December 10, 2022

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DevOps on AWS: Everything You Need to Know

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DevOps is renowned for fast methodologies, increased security (in the form of DevSecOps), as well as the quick and easy scalability of software development projects. These advantages make it essential for companies to embrace the DevOps culture as a guarantee of future success and growth. 

At the heart of this change, we have Amazon and its pioneering cloud offering, Amazon Web Services. Being the most popular in the market means Amazon has some of the best services, infrastructure, locations, and support in the market. The amount of trained professionals in AWS DevOps is also the highest among the big three; Google Cloud Platform, Microsoft Azure, and AWS.

Table of Contents

  • What is AWS DevOps?
  • AWS Security and IAM
  • Kubernetes on AWS
  • AWS Services for streamlining DevOps
  • Conclusion

What is AWS DevOps?

AWS DevOps is the combination of cultural philosophies, practices, and tools that increases an organization’s ability to deliver applications and services at high velocity when using Amazon’s cloud platform. 

It goes without question that AWS does a great job at enabling DevOps professionals to have all the tools they need to build a quick, scalable, and secure environment. As the pioneer of cloud computing, Amazon offers fully programmable services that can be configured and accessed with a rich CLI.

Amazon’s services are made to be easily scalable. Furthermore, every service is readily available from the get-go. AWS DevOps professionals looking to apply DevOps automations’ best practices will be able to configure and set up their environment quickly with ease.

This process is made simple by the many automation tools provided by AWS, such as AWS CloudFormation or even using their frequently updated Terraform provider. These services will directly assist AWS DevOps engineers in creating and managing CI/CD, load balancers, Identity and Access Management (IAM), and much more.

AWS Security and IAM

AWS Identity and Access Management (IAM) allows companies to share securely, control, and access the resources in an AWS environment. The security team can set policies to allow which credentials can access certain services, which actions they can take while using the service, control access requests, log changes, perform them, and much more.

Amazon’s highly configurable IAM makes it possible to implement a vital principle of DevSecOps. The Principle of Least Privilege (PoLP) ensures that every human user, application, connected device, service, or system has the bare minimum access to perform their job function. It is important to note that this principle is a pillar of cybersecurity.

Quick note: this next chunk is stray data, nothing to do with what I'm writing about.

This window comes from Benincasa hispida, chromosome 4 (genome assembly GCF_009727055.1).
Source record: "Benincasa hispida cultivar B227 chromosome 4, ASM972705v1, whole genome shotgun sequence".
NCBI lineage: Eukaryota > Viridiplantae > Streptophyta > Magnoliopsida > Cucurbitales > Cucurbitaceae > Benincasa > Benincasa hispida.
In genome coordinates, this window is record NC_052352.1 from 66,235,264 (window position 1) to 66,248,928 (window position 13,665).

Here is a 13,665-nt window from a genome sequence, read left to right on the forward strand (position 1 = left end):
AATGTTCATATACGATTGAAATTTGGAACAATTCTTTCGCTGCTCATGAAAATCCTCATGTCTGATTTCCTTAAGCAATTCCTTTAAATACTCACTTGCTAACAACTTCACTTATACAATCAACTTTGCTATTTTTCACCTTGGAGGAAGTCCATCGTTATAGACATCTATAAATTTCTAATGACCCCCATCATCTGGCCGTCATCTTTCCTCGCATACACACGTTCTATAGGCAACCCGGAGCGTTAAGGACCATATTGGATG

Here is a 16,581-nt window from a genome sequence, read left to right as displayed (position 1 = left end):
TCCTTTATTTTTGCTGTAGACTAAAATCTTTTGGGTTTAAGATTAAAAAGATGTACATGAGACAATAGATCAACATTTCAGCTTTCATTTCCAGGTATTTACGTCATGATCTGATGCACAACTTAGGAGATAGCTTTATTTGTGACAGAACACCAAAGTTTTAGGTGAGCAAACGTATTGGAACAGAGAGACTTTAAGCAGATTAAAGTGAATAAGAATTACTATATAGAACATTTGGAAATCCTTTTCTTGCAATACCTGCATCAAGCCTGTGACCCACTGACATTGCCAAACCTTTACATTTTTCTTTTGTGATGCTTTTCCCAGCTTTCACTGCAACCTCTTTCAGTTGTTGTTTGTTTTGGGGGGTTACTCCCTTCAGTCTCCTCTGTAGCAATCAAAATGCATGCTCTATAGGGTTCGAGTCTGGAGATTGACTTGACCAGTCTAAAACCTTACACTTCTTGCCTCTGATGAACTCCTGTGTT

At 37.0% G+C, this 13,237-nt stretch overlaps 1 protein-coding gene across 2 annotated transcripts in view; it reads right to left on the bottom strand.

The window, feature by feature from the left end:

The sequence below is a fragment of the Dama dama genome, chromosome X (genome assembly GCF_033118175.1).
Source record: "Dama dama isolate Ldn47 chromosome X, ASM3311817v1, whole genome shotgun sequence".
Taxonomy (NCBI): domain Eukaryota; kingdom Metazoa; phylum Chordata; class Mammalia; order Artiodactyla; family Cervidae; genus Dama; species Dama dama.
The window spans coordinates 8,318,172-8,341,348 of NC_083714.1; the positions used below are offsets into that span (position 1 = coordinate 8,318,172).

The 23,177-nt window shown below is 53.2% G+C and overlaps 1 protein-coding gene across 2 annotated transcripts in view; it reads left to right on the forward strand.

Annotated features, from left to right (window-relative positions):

However, many companies fail to obey this pillar resulting in an issue referred to as Privilege Creep. Essentially, it is a scenario where companies that have revoked a user’s access will regrant this administrative access at a later point in time so that this user can perform required tasks. The issue is that once a privilege is granted, it’s rarely revoked or reduced to appropriate levels. This creates a security loop where users that do not need access to certain permissions, still have them.

An AWS DevOps security engineer can easily identify outliers that have unauthorized permissions using Amazon’s IAM solutions. What’s more,  the security engineer can revoke these accesses. Alternatively, this process can be fully automated by granting temporary access elevation to a user or have it partially automated. The security team will then be warned of permission issues and fix them as they see fit manually.

Kubernetes on AWS

Amazon Elastic Kubernetes Service (EKS) is Amazon’s solution to Kubernetes clusters. It comes with 99.95% uptime at no additional cost. Moreover, It provides auto-scaling that needs some configuration and is disabled by default. It also has strong network security in that it ensures Role-based Access Control (RBAC) is always-on, improving its Kubernetes clusters’ security.

While Amazon has produced a secure, flexible, and competitive offering with EKS, Google Kubernetes Engine (GKE) is still the Kubernetes cluster that offers the most features. This is because EKS is still a relatively new service as it was launched in June 2018. Some essential features are still missing on EKS such as node auto-upgrade that GKE offers.

Another example of the disparity between GKE and EKS is how scalability works. GKE allows for greater customization when it comes to autoscaling. The auto scaler provided by GKE is an open-source project that can be configured to scale Kubernetes nodes based on their workload.

AWS Services for Streamlining DevOps

Given it is the first and most developed cloud computing company, AWS offers the most advanced services offering in the market. Amazon’s Elastic Load Balancing is one of the most popular AWS DevOps services since, after being configured, it can automatically distribute traffic across multiple available servers, reduce load and guarantee optimal performance during periods of heavy load.

This service is the backbone of AWS since it facilitates easy mitigation of huge spikes in traffic. Essentially, with this service,  you do not need to purchase additional on-premise servers, wait for configuration, or even run the risk of buying more than may be required. After the period of congestion passes, downsizing to regular compute, network, and storage needs is a simple and painless process that can also be fully automated.

Below we’ll briefly discuss some of the most popular and vital AWS services and their purposes, as we believe these are the essential services that every AWS DevOps Engineer should be familiar with.

AWS CloudFormation

AWS CloudFormation is Amazon’s solution for Infrastructure as Code (IaC). it allows all the resources of a cloud to be easily managed via source control.

CloudFormation is an excellent service for AWS DevOps. this boils down to the fact that AWS maintains Cloudformation and thus supports more services. However, other third-party tools such as Hashicorp’s Terraform can also be useful in some cases. Essentially, using AWS Terraform allows its usage in multiple cloud platforms and ensures greater flexibility. However, certain projects will still benefit more from using AWS CloudFormation.